Ethical Failure at Breakingviews Tarnishes Thomson Reuters


If violating journalistic ethics is a crime, than Reuters Breakingviews committed a felony.

Breakingviews is a commentary website, whose work is used by The New York Times (NYT) and other leading newspapers. Yet on more than 50 occasions, Breakingviews writers failed to disclose that they owned shares in the companies they wrote about.

For any journalist who covers business and finance, that's a huge no-no. For readers, the lapse may eviscerate the site's credibility, which took years to establish. In one case, British writer Neil Collins acquired shares of BP (BP) both before and after writing about the oil company, according to the Times. Collins has now resigned, the newspaper says. A spokeswoman for Thomson Reuters (TRI), the parent of Reuters Breakingviews, could not be reached.

A Perfect Match Goes Awry

Until now, the marriage between the opinionated Breakingviews and the straight news operation of Reuters seemed like a match made in heaven. The U.K. media conglomerate acquired the website in 2009 for a reported $20.7 million to bolster its opinion-writing capabilities. At the time, Breakingviews, which also runs in the Times five days week, had grand ambitions.

"We want to be able to conquer the world in the financial commentary space, and this allows us to do that," co-founder Rob Cox told after the deal was announced. "We want to be the most influential voice in financial commentary. Not everyone needs to see what we do."

Cox's ambitions now lie in ruins. David Schlesinger, Reuters editor-in-chief, is quoted in a memo obtained by the Times saying there was no evidence that any journalist abused their position for financial gain. That's ludicrous. Breakingviews columnists were trading shares to make money. Clearly, their motives were not journalistic.

The Times, for its part, is clearly annoyed with its content partner over the violation by Breakingviews writers of journalism norms despite Reuters's own internal policies that explicity forbid those writers' actions. Other organizations are probably fuming as well.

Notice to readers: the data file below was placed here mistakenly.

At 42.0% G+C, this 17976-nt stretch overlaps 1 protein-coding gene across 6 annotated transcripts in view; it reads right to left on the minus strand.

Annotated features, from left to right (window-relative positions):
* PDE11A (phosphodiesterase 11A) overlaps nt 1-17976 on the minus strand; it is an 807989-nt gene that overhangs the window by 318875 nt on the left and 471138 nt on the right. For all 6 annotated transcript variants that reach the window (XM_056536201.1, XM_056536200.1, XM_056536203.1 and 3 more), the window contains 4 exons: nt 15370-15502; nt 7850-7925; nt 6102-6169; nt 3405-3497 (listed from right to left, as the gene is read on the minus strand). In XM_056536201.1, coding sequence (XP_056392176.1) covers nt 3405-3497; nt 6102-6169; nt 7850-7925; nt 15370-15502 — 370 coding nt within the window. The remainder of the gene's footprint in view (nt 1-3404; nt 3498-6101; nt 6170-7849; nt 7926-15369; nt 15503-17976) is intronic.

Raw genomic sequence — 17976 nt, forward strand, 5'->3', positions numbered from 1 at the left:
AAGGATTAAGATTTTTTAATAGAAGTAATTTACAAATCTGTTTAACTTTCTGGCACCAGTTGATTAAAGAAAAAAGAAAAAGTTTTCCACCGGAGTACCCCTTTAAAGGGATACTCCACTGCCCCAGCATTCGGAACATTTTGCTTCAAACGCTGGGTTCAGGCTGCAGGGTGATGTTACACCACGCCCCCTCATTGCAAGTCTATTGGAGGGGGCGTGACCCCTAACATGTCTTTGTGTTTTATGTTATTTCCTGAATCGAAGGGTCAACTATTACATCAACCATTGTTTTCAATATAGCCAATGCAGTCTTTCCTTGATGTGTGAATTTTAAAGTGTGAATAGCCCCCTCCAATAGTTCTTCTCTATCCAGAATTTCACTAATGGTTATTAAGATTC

"We are looking into it," says Times spokeswoman Diane McNulty in an email. "The Times takes any sort of financial conflict very seriously... An initial review identified three Breakingviews articles published in The Times in the last year on subjects in which the writer had a financial interest. We will append an appropriate disclaimer on those stories. Editors of The Times are working with Reuters Breakingviews on a full accounting of material in The Times. "

The Downside of Media Downsizing

As news budgets continue to shrink, the scandal at Reuters Breakingviews underscores how dependent media organizations have become on outside contributors who may not share their ethical standards. Without such contributors, the Times and other organizations would cease to function. But ties should be cut if they prove to be more trouble then they are worth.

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Reuters editors and Rob Cox have some explaining to do. Why were Reuters's ethics guidelines ignored? Was it because Breakingviews was allowed to keep its editorial independence under the terms of its buyout agreement? If so, then top managers at the site need to be replaced. Otherwise these words have no meaning: "Reuters journalists must not buy or sell, either directly or through nominees or agents, securities about which they have written recently or about which they intend to write in the near future. To avoid loopholes, no time period is specified."

Reuters, the Times says, may adopt a new policy that would require writers to disclose their securities holdings at the bottom of articles. Trouble is, it's a little late for that.

Editor's note: This article was corrected on Oct. 21 to remove wording that said Reuters allowed Breakingviews writers to violate journalism norms.